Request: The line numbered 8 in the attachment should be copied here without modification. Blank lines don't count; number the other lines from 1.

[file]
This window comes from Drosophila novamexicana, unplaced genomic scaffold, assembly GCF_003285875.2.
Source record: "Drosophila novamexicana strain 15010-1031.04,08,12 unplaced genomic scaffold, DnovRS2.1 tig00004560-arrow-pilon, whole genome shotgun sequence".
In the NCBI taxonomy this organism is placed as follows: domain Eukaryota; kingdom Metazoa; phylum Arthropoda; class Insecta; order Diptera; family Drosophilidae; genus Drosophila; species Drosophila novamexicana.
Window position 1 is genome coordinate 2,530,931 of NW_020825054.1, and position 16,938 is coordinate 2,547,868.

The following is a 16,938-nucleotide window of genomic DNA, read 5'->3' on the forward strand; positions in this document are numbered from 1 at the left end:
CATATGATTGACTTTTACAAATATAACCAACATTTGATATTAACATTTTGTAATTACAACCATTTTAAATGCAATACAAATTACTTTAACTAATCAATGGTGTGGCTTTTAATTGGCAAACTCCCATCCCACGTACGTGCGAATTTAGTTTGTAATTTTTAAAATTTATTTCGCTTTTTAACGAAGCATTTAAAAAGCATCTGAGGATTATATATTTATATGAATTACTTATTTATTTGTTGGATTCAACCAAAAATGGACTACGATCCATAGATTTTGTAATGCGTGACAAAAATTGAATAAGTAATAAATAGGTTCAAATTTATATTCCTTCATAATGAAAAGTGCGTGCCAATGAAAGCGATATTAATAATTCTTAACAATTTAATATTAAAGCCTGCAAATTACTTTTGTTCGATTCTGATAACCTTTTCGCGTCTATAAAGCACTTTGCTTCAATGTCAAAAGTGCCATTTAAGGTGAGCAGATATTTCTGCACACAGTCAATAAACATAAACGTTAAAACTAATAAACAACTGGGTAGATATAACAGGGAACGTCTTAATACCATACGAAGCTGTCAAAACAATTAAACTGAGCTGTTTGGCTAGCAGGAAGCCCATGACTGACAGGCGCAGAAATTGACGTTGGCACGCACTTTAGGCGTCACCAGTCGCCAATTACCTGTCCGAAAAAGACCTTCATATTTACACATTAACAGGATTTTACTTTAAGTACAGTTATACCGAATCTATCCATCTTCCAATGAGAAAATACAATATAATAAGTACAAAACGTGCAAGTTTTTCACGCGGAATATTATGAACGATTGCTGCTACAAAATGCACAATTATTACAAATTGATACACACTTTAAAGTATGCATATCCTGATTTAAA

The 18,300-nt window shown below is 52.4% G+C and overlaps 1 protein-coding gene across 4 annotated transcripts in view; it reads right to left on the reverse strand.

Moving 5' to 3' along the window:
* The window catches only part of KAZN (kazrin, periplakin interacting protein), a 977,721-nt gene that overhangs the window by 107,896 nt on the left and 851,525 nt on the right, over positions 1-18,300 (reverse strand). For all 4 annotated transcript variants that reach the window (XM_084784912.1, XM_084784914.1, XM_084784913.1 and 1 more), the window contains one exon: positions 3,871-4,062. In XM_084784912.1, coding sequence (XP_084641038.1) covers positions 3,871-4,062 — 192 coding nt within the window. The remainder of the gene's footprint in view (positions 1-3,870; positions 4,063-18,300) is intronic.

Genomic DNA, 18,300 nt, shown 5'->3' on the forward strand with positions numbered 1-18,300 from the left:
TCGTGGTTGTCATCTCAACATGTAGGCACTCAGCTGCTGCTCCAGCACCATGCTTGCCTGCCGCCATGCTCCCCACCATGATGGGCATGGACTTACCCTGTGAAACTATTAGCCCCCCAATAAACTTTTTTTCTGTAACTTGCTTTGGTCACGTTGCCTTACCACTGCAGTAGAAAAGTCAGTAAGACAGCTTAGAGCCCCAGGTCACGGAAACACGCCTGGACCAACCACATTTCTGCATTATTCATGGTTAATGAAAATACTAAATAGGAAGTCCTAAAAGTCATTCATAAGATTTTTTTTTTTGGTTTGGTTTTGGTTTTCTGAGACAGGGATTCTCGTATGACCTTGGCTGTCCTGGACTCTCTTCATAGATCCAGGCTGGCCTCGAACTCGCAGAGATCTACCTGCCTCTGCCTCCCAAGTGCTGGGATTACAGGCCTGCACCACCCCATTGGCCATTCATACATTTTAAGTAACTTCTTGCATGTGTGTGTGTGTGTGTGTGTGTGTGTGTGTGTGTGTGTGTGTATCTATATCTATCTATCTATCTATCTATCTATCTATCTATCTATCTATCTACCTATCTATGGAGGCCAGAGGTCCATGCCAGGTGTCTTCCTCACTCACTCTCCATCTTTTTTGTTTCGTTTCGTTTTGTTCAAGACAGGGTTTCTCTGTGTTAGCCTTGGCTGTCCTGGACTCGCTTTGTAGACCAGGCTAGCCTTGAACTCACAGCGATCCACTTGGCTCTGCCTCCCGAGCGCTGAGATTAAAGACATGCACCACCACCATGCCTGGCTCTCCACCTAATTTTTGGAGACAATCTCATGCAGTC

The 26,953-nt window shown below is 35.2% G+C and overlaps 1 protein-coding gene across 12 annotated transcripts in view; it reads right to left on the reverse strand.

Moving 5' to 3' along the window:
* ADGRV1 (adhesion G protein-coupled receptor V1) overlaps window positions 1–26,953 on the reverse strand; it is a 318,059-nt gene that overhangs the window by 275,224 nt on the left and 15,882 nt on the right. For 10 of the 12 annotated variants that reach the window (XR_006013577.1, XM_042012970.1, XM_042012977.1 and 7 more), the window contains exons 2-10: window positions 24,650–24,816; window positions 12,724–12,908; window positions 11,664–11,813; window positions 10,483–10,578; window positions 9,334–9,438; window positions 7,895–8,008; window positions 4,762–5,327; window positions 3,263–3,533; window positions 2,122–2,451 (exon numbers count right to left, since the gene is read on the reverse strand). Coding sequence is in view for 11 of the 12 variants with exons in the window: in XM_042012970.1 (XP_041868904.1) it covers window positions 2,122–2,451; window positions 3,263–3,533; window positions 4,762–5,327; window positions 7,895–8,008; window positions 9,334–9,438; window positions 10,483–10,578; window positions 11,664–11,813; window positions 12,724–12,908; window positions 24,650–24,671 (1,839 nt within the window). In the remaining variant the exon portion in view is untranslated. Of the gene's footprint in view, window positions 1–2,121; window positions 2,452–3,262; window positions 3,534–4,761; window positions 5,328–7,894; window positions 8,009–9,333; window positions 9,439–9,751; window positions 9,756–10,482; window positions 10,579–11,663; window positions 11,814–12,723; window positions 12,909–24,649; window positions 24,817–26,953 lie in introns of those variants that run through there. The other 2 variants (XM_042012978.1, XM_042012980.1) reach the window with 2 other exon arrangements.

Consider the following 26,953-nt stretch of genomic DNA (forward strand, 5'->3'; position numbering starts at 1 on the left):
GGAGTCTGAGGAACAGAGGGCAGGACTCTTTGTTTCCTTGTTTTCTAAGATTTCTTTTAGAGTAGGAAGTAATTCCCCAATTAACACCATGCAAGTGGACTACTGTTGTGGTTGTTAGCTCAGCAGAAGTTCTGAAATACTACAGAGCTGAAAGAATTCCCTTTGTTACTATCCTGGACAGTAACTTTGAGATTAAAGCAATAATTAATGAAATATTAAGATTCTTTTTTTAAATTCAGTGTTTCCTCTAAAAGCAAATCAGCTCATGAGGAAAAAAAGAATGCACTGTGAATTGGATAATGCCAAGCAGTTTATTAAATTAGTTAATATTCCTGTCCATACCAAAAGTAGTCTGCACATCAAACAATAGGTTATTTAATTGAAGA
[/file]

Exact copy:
Moving 5' to 3' along the window: